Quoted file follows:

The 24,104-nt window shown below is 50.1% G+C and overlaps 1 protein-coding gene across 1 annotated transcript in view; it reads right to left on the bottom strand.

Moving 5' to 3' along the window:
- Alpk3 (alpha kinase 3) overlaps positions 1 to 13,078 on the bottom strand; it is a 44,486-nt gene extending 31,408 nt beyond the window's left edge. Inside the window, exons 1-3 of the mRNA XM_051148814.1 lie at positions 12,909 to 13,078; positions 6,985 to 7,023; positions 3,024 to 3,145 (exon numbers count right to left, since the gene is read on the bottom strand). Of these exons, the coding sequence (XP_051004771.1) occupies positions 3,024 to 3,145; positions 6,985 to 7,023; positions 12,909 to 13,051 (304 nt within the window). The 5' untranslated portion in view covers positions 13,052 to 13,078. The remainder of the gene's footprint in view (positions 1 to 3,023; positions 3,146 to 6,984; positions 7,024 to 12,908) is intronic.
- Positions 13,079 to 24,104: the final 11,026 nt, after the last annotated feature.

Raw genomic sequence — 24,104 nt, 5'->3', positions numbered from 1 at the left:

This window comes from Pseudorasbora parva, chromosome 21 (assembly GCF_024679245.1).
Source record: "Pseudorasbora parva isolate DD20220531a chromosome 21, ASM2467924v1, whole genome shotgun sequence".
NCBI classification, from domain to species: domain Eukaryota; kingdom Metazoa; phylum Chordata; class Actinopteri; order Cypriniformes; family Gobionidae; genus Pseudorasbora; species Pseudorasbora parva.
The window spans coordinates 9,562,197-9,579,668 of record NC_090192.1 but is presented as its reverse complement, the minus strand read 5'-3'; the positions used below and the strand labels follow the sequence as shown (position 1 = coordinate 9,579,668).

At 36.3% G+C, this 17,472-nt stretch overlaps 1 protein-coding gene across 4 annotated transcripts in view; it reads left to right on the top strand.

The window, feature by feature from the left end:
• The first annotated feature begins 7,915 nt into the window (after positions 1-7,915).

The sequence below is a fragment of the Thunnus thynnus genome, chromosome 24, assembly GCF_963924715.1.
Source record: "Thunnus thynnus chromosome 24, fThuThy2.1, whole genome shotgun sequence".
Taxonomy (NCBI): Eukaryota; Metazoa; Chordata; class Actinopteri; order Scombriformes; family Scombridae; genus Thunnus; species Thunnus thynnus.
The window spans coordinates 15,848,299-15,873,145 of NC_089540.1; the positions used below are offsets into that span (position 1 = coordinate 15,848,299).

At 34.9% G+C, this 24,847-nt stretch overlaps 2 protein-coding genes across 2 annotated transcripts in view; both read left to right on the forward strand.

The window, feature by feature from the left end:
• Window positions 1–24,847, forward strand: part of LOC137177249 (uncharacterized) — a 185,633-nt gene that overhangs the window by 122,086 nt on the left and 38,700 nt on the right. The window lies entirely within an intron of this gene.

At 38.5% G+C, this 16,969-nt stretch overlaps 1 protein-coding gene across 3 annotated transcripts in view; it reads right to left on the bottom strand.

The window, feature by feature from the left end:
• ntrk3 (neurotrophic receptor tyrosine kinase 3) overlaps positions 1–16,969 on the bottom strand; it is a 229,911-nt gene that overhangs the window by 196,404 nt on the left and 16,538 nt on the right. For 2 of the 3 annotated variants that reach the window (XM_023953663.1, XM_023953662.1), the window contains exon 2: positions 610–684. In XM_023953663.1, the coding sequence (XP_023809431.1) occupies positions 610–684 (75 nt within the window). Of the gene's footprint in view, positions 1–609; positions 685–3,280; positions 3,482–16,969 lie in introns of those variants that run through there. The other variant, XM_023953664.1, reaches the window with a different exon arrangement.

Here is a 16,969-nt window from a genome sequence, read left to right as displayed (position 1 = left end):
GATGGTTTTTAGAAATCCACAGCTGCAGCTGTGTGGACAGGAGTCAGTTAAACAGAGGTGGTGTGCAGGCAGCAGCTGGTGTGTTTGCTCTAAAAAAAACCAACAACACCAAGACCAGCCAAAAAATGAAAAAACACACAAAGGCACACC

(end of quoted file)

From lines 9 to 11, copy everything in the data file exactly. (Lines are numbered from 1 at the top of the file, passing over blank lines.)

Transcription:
The window spans coordinates 9,562,197-9,579,668 of record NC_090192.1 but is presented as its reverse complement, the minus strand read 5'-3'; the positions used below and the strand labels follow the sequence as shown (position 1 = coordinate 9,579,668).

At 36.3% G+C, this 17,472-nt stretch overlaps 1 protein-coding gene across 4 annotated transcripts in view; it reads left to right on the top strand.

The window, feature by feature from the left end: